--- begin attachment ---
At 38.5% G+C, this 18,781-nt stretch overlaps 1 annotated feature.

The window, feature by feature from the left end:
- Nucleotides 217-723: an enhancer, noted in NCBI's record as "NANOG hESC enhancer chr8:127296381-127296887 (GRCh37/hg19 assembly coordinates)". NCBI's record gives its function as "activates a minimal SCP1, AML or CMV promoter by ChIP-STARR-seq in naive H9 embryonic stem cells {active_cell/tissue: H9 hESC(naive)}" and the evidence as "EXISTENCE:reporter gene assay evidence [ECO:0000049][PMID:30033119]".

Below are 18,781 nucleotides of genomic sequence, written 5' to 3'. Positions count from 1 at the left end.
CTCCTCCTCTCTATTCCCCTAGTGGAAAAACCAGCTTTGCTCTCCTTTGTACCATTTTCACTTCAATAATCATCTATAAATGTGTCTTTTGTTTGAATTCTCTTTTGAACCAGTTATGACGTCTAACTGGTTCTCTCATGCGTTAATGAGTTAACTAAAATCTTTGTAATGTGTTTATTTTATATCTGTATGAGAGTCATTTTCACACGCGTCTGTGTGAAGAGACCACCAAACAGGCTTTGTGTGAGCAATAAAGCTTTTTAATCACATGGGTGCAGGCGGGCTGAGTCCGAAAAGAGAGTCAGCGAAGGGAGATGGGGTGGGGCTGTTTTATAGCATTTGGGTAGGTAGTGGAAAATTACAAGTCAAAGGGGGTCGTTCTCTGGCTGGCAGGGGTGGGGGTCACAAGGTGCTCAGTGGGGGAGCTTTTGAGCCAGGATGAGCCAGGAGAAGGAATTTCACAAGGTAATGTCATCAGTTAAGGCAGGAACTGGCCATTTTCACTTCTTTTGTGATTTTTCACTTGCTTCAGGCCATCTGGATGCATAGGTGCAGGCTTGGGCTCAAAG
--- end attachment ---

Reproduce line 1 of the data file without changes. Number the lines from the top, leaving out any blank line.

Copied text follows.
At 38.5% G+C, this 18,781-nt stretch overlaps 1 annotated feature.